A left-wing activist and professor at Hassan II University, Nabila Mounib is the first Moroccan woman to hold the post of General Secretary of a political party, the United Socialist Party, which she has been managing with an iron fist since January 16, 2012.
Nabila Mounib, whom some observers of the Moroccan political scene call “the icon of the left”, was born in 1960 in Casablanca. And unlike many figures of the left, she grew up in a wealthy family and spent her childhood in one of the prestigious neighborhoods of the economic capital of the Kingdom.
Nabila Mounib continued her primary and secondary education in Casablanca. Some sources indicate that she spent the baccalaureate period in Algeria before returning to Morocco to continue her university studies in biology and geology at the Mohamed V University in Rabat, before going to France where she obtained a doctorate in endocrinology from the University of Montpellier in 1985.
It was in France that she began her political career while still a student. She was active in the ranks of democratic youth, as well as in the press freedom organization and the Organization for Democratic and Popular Action (OADP), chaired by Mohammad ben Saïd Ait Idder, which merged with other left-wing groups into the Unified Socialist Party, which she now leads.
Nabila Mounib is a fierce opponent of the Islamists. She is distinguished by the clarity of her positions, just as she is convinced of the possibility of giving life to the left. Thus she has declared, several times, that her dream is to found a strong democratic pole of the left, a dream that still seems out of reach, given the poor electoral results achieved by the left-wing parties.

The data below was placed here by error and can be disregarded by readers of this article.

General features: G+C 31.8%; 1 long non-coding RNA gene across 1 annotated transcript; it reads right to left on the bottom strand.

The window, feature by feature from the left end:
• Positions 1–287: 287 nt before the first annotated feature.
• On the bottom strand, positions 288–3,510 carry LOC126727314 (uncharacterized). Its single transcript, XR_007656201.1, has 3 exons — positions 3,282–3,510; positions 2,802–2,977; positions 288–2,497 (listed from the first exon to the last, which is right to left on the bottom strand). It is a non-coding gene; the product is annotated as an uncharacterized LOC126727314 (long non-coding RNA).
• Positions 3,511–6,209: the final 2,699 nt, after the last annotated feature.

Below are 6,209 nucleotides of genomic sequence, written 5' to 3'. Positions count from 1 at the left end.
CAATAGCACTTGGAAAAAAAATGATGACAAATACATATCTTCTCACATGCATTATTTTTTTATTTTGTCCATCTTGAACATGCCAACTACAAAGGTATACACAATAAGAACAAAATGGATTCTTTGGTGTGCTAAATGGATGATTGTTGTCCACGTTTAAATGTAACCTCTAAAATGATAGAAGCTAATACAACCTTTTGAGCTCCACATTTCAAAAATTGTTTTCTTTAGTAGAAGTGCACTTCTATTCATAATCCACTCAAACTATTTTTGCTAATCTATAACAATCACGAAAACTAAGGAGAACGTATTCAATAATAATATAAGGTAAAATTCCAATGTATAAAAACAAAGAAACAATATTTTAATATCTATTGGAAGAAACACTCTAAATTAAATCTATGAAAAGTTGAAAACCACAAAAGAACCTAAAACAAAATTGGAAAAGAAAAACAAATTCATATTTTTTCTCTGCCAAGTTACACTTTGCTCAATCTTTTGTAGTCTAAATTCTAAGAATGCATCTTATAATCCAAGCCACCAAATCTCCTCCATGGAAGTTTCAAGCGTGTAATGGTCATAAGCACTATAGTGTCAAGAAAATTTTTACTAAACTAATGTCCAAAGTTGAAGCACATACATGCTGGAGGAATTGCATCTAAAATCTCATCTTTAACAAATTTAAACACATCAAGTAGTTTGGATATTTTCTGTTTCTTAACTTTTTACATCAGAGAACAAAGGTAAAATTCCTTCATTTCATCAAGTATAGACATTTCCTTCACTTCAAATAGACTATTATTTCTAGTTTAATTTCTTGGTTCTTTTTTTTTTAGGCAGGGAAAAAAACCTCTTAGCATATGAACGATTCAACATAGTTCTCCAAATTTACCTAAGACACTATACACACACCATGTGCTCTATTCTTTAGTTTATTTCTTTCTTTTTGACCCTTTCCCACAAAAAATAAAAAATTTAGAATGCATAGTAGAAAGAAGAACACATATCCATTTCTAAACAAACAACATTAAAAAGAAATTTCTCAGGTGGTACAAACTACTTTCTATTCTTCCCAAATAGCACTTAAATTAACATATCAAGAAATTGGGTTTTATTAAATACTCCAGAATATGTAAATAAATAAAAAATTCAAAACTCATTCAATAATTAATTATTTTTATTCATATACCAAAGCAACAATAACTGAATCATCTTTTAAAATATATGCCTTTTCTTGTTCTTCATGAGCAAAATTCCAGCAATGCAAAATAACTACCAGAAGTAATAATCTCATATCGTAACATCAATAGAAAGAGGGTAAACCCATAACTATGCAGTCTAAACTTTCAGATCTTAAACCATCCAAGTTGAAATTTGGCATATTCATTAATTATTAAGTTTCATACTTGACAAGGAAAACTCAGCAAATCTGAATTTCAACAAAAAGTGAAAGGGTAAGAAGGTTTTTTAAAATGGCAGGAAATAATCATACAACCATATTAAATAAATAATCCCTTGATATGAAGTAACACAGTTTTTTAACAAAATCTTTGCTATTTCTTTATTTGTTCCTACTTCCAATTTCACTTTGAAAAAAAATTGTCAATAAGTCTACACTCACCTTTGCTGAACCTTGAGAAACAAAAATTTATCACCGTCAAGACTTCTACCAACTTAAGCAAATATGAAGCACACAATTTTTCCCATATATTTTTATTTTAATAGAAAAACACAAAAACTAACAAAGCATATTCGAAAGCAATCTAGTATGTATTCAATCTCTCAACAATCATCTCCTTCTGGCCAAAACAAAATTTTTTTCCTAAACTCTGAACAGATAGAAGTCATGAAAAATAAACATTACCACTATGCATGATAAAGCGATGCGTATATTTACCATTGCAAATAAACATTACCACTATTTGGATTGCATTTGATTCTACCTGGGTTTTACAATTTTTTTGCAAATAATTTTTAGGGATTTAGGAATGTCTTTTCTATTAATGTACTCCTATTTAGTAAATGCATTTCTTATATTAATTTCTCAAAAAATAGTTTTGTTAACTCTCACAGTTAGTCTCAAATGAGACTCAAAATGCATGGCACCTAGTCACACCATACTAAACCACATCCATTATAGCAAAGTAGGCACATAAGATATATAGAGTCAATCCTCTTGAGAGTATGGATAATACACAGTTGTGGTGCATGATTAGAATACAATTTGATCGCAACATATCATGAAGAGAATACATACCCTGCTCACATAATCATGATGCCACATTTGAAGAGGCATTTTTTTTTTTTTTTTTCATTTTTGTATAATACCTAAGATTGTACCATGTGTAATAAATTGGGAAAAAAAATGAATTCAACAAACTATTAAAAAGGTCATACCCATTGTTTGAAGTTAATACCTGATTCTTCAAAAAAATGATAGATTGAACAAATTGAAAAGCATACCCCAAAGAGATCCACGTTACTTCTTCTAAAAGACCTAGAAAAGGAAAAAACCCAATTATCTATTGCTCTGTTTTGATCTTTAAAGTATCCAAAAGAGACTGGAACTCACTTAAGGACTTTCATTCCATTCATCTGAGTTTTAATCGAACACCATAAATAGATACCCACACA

Nabila Mounib was unable to win the last elections, which resulted in a landslide victory for the Islamists of the Justice and Development Party, but she has never given up her acerbic political positions and opinions, through which she defends freedoms and rights as well as equality between men and women.
The Moroccan media describe her as “the graceful one of the left”, but she does not like this title, which confines her to her physical appearance, even though she is the exception among the political activists and feminists that Moroccans know and who value her beauty and elegance, which she does not consider incompatible with her vocation as an activist and general secretary of a Moroccan political party.